What’s the definition of insanity? Doing the same thing over — and over and over and over and OMG, again???? — and over and expecting different results? In that case, it’s time to bring in the nice men with the strong meds for Republicans in Congress who think that the fortieth time’s the charm:
At a Wednesday panel organized by the Heritage Foundation, conservative Republicans lamented that it’s been too long since they had the opportunity to vote to wipe out the Affordable Care Act in its entirety — and that the newest members haven’t had the chance yet.
Um … seriously? Let’s hop into our DeLorean and set the clock for, oh, say, last month:
At this point, some of you may be wondering, “Exactly how many Obamacare repeal votes are we up to now?” By one estimate, the new total is 39 times.
Ted Cruz pushed a nearly identical measure a week ago, and according to the Washington Post, that was repeal vote #35. Earlier this week, the House voted on a Republican Study Committee budget plan that eliminates the entirety of the Affordable Care Act, which was #36. Yesterday, House Republicans voted for Paul Ryan’s budget plan, which also eliminates most of the health care law (#37), and then last night, Senate Republicans voted on the same plan (#38).
That makes this morning’s Senate vote the 39th time congressional Republicans have voted to repeal the Affordable Care Act, in whole or in part, just over the last two years.
Really, fellas, this is getting embarrassing. And that’s saying a lot, considering that “Hells yeah, we love embarrassing ourselves!” is sort of the party motto. But hot damn, Republicans, how many times do your asses need to get kicked for you to get the message here? We understand trying again after one failed vote, maybe two, even three. But after the Supreme Court justices — even the justices from the Red Team (that’s YOUR team, fools) — were all, like, “Nah, you guys, this shit’s solid, suck it up,” maybe it was time to let it go? But no, that was just the stick poking the bear, apparently, because the whole damn slate of Republican presidential wannabes ran on a platform of “Obama sucks, Obamacare sucks, and did we mention Obama sucks?” And you know what happened? Voters went to the polls in November and said, “Actually, YOU suck. Now STFU.” And you lost! Since you are slooooooooooooow learners, let us repeat that for you: YOU. LOST.
Still unclear? Here, here is Weeper of the House John Boehner (also from the Red Team, fools), spelling it out for you right after the election, with nice little words even you should be able to comprehend:
It’s pretty clear that the president was reelected, Obamacare is the law of the land.
So a few dozen failed votes, a smack down from the highest court in the land, and a steaming cup of electoral STFU from the voters, plus Boehner admitting defeat … And what do the newest Republicans in Congress have to say for themselves?
Rep. Mick Mulvaney (R-SC) urged leadership to hold a repeal vote so freshman members can serve up the same anti-Obamacare talking points for their conservative constituents that more senior Republicans enjoy.
“If you’re a freshman — the guys who’ve been up here the last year, we can go home and say listen, we voted 36 different times to repeal or replace Obamacare. Tell me what the new guys are supposed to say,” he said. “We haven’t had a repeal or replace vote this year.”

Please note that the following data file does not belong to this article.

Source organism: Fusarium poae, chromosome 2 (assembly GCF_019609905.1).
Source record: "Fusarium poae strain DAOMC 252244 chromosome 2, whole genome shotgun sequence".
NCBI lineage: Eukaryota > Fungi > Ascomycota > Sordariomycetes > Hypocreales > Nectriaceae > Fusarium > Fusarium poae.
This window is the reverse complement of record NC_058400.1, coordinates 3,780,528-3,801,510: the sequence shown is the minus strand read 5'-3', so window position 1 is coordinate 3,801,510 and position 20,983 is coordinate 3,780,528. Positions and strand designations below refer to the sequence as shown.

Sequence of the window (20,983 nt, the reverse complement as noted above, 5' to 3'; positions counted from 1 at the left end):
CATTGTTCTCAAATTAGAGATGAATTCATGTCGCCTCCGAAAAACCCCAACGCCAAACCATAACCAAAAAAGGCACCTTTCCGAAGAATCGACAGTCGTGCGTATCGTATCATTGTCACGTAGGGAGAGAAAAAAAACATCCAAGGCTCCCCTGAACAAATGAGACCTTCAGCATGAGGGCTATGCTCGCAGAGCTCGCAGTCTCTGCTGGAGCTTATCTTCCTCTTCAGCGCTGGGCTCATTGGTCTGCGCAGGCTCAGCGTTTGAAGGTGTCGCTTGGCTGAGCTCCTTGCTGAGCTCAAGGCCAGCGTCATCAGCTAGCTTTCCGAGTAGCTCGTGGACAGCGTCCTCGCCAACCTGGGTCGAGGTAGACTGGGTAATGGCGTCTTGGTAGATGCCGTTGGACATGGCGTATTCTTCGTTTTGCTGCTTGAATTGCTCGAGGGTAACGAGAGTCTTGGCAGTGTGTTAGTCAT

“We have not had a chance as freshmen to do that,” said first-term Rep. Trey Radel (R-FL). “Even if it’s just symbolic — and even if we understand that process-wise we are not going to be able to say, okay we want repeal, it’s done, and it’s over. But this is the issue that so many people around the country who love the Republican Party are frustrated with.”
Ohhhh. Well, it all makes perfect sense now. It’s not about results; it’s about being able to brag to their constituents that they tried real hard to do something in Congress and failed miserably because that is somehow a winning argument to voters? We don’t know. We are confused by much of the Republican idiocy that passes for “strategy.” But Republicans are also confused, so now, according to Buzzfeed, they are going to fight amongst themselves for a while about the best way to stick it to Obama and America:
Three years after Obamacare was signed into law, Republicans on Capitol Hill are locked in an unusually bitter intraparty fight over whether to fix what they see as problems with the law, or to insist only on the unlikely dream of fully repealing the health care law.
The breach became painfully visible to conservative insiders on a private listserv this week when a top aide to Senator Ted Cruz exchanged a series of terse and combative emails — obtained by BuzzFeed — over House Majority Leader Eric Cantor’s attempt to change the law’s treatment of patients with pre-existing conditions. […]
On one side are conservative groups like Americans for Tax Reform, pushing hard for the legislation; while on the other Sen. Ted Cruz’ top staffer, the group Heritage Action and others insisted Republicans stay with a simple message: “kill the bill.”
We don’t even know whom to root for in this GOP edition of Hunger Games — the crazy side or the really crazy side — because they are all crazy and dumb and holy god, we just cannot believe that trying to repeal Obamacare is STILL A THING, but then, this is the Republican Party we are laughing about, and oh look, here comes those nice men with the strong meds now …